- Do children with autism expect others to start communication with them? Or, are they happy to carry on with their own endeavors without seeking communication?
- Do children with autism expect other people to keep a topic going if they initiate a conversational topic?
- Do children with autism want others to ask them questions?
- Do children with autism like being asked for clarification?
- Do children with autism expect others to understand their unique signs and signals that shows they are done with communication?
- Does a child with autism seek out signs that the conversation is winding down, and do they respect communication signals from others when they end the conversation?
These are important questions to answer because we are discussing how to make sure a child with autism feels heard when they communicate. To answer that, we first have to start with either the assumption that they want to be heard or that they understand what it means to be heard.
In order to understand whether others are listening to you, it stands to reason that you know how to listen to others. Most children with autism struggle with the skill of listening, so they may or may not pay attention to whether they are being listened to by others in return. Autism communication deficits make these concepts difficult to understand. Pragmatic skills are something that develop slowly over time with experience and with the assistance of others: teachers, parents, therapists and peers. You have to teach these skills to children with autism from a position that teaches them to care about reciprocation and from a position that teaches them to expect these things in return during a conversation.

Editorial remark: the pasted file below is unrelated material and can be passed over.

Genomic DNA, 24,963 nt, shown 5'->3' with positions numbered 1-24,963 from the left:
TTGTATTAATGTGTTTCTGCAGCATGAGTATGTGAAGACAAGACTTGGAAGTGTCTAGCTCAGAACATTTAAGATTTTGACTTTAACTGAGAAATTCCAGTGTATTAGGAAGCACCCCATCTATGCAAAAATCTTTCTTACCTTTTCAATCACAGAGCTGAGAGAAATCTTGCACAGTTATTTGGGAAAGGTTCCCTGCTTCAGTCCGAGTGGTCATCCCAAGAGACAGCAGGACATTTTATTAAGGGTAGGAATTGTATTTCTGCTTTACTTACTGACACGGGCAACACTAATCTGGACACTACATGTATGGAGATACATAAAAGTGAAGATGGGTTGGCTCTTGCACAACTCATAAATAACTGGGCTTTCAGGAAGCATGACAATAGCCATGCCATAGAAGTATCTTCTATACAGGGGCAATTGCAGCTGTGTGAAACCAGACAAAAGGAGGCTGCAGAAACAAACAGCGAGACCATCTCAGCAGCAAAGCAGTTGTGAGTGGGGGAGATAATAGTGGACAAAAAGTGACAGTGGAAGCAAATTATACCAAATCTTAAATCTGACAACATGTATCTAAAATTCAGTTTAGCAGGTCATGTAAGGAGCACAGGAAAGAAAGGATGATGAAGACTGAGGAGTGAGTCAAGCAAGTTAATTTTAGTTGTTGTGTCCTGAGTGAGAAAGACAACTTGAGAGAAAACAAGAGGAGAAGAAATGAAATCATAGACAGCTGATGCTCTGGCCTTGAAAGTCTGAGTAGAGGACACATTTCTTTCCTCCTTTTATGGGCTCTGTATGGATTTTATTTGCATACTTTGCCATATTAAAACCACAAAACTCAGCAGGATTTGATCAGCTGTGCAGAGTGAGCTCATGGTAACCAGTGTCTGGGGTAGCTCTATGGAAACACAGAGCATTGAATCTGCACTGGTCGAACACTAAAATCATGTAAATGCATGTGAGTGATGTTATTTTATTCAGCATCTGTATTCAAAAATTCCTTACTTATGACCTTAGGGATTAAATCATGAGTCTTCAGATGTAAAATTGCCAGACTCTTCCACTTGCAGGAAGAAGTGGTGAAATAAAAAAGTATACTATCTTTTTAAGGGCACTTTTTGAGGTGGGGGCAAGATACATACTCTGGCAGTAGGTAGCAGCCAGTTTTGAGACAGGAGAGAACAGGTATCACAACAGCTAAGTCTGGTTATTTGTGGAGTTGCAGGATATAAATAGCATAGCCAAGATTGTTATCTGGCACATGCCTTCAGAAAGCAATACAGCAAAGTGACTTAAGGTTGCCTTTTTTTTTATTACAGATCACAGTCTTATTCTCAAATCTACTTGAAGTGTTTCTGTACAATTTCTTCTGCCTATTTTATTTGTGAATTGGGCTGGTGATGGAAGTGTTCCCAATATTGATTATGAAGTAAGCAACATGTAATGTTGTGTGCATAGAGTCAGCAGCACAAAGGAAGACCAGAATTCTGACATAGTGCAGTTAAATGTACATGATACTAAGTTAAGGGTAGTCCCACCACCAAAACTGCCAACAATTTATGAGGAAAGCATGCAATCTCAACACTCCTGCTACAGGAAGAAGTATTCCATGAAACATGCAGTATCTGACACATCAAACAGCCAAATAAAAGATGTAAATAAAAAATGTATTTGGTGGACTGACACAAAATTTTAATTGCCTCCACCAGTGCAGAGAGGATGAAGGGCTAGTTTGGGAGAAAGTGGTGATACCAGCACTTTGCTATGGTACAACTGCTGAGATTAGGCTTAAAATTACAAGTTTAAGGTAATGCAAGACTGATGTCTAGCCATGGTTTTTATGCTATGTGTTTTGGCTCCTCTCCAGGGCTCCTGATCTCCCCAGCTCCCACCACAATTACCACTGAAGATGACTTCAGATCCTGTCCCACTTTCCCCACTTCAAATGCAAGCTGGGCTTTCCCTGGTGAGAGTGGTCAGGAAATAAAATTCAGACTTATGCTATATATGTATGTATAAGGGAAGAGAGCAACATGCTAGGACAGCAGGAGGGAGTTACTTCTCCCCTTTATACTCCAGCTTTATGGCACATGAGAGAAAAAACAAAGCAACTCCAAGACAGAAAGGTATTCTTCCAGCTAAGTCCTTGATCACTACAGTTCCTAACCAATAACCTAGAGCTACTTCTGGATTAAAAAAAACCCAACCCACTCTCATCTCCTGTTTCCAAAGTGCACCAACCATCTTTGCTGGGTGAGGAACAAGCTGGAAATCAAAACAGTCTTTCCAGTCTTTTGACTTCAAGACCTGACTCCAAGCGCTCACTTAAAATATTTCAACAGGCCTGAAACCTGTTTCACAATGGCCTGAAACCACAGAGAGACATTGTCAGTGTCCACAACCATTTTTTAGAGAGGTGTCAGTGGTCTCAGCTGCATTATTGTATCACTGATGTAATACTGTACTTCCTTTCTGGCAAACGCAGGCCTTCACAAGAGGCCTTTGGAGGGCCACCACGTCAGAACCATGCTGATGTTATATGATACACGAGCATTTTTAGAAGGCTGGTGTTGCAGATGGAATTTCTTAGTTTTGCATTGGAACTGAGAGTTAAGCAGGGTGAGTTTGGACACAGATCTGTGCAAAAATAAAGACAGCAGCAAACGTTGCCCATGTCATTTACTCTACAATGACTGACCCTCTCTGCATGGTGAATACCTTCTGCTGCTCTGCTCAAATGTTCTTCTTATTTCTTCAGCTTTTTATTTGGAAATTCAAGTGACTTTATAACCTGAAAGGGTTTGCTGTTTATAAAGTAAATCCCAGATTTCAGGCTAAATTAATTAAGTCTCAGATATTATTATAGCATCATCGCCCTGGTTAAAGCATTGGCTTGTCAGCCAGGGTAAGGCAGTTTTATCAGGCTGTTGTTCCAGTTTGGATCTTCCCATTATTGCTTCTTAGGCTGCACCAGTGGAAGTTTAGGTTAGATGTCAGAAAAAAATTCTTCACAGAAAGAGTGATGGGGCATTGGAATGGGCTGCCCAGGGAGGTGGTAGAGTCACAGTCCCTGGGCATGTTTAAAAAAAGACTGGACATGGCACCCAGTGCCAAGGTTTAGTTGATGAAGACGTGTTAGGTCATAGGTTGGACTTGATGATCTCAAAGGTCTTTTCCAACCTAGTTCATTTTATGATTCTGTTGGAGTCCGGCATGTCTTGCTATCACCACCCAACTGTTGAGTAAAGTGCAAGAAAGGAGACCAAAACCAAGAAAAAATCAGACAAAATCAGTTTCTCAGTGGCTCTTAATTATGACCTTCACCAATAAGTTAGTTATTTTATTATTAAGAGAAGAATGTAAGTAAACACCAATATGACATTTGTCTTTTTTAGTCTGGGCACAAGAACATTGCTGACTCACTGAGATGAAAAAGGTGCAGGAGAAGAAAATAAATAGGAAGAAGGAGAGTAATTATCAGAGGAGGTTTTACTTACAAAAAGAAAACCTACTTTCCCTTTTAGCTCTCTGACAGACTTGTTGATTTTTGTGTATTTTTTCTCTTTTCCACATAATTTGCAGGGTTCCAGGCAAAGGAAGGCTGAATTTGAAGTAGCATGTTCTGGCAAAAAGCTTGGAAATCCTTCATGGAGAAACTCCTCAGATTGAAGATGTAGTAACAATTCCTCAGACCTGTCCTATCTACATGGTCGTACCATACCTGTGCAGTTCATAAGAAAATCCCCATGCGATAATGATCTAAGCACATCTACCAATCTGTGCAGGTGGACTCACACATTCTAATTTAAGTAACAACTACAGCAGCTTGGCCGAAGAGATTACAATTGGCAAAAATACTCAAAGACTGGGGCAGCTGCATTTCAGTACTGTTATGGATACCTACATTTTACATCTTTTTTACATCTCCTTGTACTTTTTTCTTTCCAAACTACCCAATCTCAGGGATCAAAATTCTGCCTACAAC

What research is being conducted to improve communication in children with ASD?
Look back at all of the rhetorical questions above. Try to find research articles on these topics. You will find that there is not a lot of information out there that answers these questions. All of the research and practices that we currently use are primarily focused on how to get a child with autism to communicate with the rest of the population because social skills in communication are expected as a social norm.
So, the question as to how to help a child with autism to be heard would be more accurately stated if the question was– (are you ready for this?):
How do you teach a child with autism to practice active listening skills, so they know that they are listening and understanding others- and in return that they are being listened to and being understood by others?